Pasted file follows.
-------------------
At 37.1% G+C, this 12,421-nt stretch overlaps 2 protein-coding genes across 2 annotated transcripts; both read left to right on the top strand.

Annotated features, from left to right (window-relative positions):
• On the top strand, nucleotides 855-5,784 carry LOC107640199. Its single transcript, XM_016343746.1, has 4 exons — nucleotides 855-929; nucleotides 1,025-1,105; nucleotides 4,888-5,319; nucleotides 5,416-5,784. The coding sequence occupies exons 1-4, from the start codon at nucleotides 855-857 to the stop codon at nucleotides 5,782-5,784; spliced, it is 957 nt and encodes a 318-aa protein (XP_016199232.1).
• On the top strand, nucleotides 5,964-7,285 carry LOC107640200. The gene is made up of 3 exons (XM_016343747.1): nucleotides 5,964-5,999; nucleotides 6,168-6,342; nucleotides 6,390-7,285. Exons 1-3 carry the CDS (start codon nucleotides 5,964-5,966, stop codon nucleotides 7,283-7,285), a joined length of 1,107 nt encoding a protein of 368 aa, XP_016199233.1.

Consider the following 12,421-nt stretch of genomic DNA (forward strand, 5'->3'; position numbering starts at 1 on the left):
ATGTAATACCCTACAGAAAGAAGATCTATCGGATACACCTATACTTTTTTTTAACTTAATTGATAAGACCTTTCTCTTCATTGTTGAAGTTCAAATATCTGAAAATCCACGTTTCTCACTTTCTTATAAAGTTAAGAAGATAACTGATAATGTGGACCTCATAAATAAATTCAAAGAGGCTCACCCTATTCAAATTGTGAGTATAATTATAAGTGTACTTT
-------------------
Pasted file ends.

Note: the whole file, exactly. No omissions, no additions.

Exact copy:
At 37.1% G+C, this 12,421-nt stretch overlaps 2 protein-coding genes across 2 annotated transcripts; both read left to right on the top strand.

Annotated features, from left to right (window-relative positions):
• On the top strand, nucleotides 855-5,784 carry LOC107640199. Its single transcript, XM_016343746.1, has 4 exons — nucleotides 855-929; nucleotides 1,025-1,105; nucleotides 4,888-5,319; nucleotides 5,416-5,784. The coding sequence occupies exons 1-4, from the start codon at nucleotides 855-857 to the stop codon at nucleotides 5,782-5,784; spliced, it is 957 nt and encodes a 318-aa protein (XP_016199232.1).
• On the top strand, nucleotides 5,964-7,285 carry LOC107640200. The gene is made up of 3 exons (XM_016343747.1): nucleotides 5,964-5,999; nucleotides 6,168-6,342; nucleotides 6,390-7,285. Exons 1-3 carry the CDS (start codon nucleotides 5,964-5,966, stop codon nucleotides 7,283-7,285), a joined length of 1,107 nt encoding a protein of 368 aa, XP_016199233.1.

Consider the following 12,421-nt stretch of genomic DNA (forward strand, 5'->3'; position numbering starts at 1 on the left):
ATGTAATACCCTACAGAAAGAAGATCTATCGGATACACCTATACTTTTTTTTAACTTAATTGATAAGACCTTTCTCTTCATTGTTGAAGTTCAAATATCTGAAAATCCACGTTTCTCACTTTCTTATAAAGTTAAGAAGATAACTGATAATGTGGACCTCATAAATAAATTCAAAGAGGCTCACCCTATTCAAATTGTGAGTATAATTATAAGTGTACTTT